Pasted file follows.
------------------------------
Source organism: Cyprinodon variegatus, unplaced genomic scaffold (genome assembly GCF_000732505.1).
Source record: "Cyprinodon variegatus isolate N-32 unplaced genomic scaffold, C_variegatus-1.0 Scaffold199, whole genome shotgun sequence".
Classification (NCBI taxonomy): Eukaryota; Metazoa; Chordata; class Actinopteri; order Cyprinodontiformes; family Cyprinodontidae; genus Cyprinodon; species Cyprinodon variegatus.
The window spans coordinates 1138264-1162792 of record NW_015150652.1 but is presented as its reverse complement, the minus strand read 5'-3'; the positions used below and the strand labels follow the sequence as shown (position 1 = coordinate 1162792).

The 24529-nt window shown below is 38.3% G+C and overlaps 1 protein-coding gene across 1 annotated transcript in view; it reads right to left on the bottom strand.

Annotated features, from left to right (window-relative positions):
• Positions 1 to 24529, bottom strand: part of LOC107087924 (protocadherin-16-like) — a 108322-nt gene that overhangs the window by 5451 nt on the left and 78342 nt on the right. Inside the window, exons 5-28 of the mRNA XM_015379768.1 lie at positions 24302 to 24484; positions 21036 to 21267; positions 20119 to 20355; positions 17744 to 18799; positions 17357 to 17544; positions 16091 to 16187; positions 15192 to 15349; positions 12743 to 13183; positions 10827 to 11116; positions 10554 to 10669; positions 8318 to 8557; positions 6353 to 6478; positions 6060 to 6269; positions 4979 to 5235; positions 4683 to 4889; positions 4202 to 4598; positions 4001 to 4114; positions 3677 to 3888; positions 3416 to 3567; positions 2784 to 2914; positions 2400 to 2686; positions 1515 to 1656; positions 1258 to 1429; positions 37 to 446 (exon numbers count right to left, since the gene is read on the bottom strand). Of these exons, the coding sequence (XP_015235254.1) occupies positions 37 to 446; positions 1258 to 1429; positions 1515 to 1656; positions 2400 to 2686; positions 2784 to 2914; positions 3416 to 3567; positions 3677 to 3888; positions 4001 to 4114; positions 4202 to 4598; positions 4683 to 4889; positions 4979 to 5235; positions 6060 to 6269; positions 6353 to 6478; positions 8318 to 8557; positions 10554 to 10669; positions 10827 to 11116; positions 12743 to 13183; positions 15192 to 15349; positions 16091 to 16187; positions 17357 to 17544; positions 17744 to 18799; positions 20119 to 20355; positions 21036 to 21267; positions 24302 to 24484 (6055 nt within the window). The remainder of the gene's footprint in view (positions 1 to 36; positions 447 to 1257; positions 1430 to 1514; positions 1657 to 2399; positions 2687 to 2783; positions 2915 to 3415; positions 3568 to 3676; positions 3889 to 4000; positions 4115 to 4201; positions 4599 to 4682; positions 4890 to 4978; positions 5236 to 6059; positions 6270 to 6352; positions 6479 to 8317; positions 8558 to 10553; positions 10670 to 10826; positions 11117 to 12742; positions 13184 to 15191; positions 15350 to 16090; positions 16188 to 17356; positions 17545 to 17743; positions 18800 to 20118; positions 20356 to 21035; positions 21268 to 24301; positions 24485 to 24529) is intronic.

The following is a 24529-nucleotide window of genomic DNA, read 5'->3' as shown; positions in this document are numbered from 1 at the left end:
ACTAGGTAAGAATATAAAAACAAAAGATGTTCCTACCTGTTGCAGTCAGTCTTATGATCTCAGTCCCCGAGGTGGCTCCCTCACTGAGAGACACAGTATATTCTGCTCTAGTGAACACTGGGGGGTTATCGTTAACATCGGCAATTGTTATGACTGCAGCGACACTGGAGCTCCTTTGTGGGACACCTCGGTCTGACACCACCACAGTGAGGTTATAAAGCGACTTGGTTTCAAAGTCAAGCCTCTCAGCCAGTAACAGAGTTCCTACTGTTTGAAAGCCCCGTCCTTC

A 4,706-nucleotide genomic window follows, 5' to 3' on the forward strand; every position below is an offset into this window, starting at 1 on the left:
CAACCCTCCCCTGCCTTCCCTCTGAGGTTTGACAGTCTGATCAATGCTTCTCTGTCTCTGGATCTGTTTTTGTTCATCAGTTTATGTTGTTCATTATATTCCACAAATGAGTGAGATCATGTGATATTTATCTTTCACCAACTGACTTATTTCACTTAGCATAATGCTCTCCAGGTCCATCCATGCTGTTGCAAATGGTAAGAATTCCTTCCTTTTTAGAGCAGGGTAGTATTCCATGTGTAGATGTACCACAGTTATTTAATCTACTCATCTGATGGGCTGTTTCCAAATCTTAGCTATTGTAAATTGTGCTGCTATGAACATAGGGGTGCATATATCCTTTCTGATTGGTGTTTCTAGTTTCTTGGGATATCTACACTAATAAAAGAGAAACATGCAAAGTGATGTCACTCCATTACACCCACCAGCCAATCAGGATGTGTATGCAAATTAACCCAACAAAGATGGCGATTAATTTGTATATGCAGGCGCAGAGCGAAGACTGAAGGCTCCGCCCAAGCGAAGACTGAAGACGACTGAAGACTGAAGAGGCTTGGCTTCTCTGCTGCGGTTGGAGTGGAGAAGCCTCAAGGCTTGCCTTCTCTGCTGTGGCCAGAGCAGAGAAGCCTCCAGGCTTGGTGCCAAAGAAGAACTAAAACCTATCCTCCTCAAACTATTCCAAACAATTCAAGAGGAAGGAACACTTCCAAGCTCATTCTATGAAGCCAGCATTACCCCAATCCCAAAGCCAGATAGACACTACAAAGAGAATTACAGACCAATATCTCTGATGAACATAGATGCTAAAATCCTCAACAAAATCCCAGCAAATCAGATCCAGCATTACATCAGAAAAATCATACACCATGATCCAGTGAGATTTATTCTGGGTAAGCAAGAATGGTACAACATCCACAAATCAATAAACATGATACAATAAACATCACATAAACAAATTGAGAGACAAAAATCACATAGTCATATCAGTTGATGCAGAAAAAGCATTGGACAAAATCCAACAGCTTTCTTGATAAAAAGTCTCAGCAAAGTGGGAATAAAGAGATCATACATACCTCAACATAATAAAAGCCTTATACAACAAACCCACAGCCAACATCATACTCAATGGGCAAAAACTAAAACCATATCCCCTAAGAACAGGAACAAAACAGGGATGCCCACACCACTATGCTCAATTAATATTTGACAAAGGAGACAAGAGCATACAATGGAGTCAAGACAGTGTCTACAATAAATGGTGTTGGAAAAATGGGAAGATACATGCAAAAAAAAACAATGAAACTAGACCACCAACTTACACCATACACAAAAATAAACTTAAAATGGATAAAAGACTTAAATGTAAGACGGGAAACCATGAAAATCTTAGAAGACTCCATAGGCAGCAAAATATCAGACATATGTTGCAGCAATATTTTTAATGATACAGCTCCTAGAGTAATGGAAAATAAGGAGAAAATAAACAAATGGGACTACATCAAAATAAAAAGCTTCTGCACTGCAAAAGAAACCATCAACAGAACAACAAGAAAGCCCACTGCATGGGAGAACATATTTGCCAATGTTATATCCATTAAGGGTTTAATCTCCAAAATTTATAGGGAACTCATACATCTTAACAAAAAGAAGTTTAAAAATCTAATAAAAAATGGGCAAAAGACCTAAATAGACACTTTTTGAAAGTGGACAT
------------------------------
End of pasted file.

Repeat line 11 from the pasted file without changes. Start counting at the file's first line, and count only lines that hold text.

CAACCCTCCCCTGCCTTCCCTCTGAGGTTTGACAGTCTGATCAATGCTTCTCTGTCTCTGGATCTGTTTTTGTTCATCAGTTTATGTTGTTCATTATATTCCACAAATGAGTGAGATCATGTGATATTTATCTTTCACCAACTGACTTATTTCACTTAGCATAATGCTCTCCAGGTCCATCCATGCTGTTGCAAATGGTAAGAATTCCTTCCTTTTTAGAGCAGGGTAGTATTCCATGTGTAGATGTACCACAGTTATTTAATCTACTCATCTGATGGGCTGTTTCCAAATCTTAGCTATTGTAAATTGTGCTGCTATGAACATAGGGGTGCATATATCCTTTCTGATTGGTGTTTCTAGTTTCTTGGGATATCTACACTAATAAAAGAGAAACATGCAAAGTGATGTCACTCCATTACACCCACCAGCCAATCAGGATGTGTATGCAAATTAACCCAACAAAGATGGCGATTAATTTGTATATGCAGGCGCAGAGCGAAGACTGAAGGCTCCGCCCAAGCGAAGACTGAAGACGACTGAAGACTGAAGAGGCTTGGCTTCTCTGCTGCGGTTGGAGTGGAGAAGCCTCAAGGCTTGCCTTCTCTGCTGTGGCCAGAGCAGAGAAGCCTCCAGGCTTGGTGCCAAAGAAGAACTAAAACCTATCCTCCTCAAACTATTCCAAACAATTCAAGAGGAAGGAACACTTCCAAGCTCATTCTATGAAGCCAGCATTACCCCAATCCCAAAGCCAGATAGACACTACAAAGAGAATTACAGACCAATATCTCTGATGAACATAGATGCTAAAATCCTCAACAAAATCCCAGCAAATCAGATCCAGCATTACATCAGAAAAATCATACACCATGATCCAGTGAGATTTATTCTGGGTAAGCAAGAATGGTACAACATCCACAAATCAATAAACATGATACAATAAACATCACATAAACAAATTGAGAGACAAAAATCACATAGTCATATCAGTTGATGCAGAAAAAGCATTGGACAAAATCCAACAGCTTTCTTGATAAAAAGTCTCAGCAAAGTGGGAATAAAGAGATCATACATACCTCAACATAATAAAAGCCTTATACAACAAACCCACAGCCAACATCATACTCAATGGGCAAAAACTAAAACCATATCCCCTAAGAACAGGAACAAAACAGGGATGCCCACACCACTATGCTCAATTAATATTTGACAAAGGAGACAAGAGCATACAATGGAGTCAAGACAGTGTCTACAATAAATGGTGTTGGAAAAATGGGAAGATACATGCAAAAAAAAACAATGAAACTAGACCACCAACTTACACCATACACAAAAATAAACTTAAAATGGATAAAAGACTTAAATGTAAGACGGGAAACCATGAAAATCTTAGAAGACTCCATAGGCAGCAAAATATCAGACATATGTTGCAGCAATATTTTTAATGATACAGCTCCTAGAGTAATGGAAAATAAGGAGAAAATAAACAAATGGGACTACATCAAAATAAAAAGCTTCTGCACTGCAAAAGAAACCATCAACAGAACAACAAGAAAGCCCACTGCATGGGAGAACATATTTGCCAATGTTATATCCATTAAGGGTTTAATCTCCAAAATTTATAGGGAACTCATACATCTTAACAAAAAGAAGTTTAAAAATCTAATAAAAAATGGGCAAAAGACCTAAATAGACACTTTTTGAAAGTGGACAT